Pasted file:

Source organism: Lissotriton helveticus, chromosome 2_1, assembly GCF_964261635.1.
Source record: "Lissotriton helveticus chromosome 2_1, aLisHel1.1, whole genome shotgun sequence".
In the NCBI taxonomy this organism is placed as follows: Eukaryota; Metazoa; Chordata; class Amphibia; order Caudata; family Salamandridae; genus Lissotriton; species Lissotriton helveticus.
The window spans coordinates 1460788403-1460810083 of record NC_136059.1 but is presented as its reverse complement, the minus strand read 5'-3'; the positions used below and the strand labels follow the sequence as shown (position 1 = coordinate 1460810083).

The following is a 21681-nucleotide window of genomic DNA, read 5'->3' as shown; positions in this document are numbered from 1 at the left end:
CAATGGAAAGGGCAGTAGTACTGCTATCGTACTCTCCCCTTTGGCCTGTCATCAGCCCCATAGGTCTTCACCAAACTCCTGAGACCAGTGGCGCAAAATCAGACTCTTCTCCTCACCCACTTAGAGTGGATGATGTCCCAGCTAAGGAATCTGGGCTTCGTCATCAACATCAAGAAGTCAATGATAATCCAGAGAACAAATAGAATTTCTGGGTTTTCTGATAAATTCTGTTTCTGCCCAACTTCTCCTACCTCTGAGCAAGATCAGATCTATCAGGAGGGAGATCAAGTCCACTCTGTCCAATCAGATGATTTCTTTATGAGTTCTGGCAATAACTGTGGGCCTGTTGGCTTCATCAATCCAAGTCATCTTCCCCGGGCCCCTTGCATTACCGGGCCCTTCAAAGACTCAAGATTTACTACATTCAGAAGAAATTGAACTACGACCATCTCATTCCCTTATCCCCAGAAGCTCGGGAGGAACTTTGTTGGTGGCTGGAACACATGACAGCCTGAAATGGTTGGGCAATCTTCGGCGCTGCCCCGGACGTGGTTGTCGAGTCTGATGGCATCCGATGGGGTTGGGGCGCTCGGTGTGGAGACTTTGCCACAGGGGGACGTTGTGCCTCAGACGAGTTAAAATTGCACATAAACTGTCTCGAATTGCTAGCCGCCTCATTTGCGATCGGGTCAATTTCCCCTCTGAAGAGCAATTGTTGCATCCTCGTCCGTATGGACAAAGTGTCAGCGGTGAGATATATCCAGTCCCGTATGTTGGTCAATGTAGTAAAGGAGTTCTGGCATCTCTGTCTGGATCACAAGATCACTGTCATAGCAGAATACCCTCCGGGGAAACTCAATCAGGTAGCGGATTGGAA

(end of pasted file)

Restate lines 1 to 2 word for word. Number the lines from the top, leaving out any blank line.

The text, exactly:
Source organism: Lissotriton helveticus, chromosome 2_1, assembly GCF_964261635.1.
Source record: "Lissotriton helveticus chromosome 2_1, aLisHel1.1, whole genome shotgun sequence".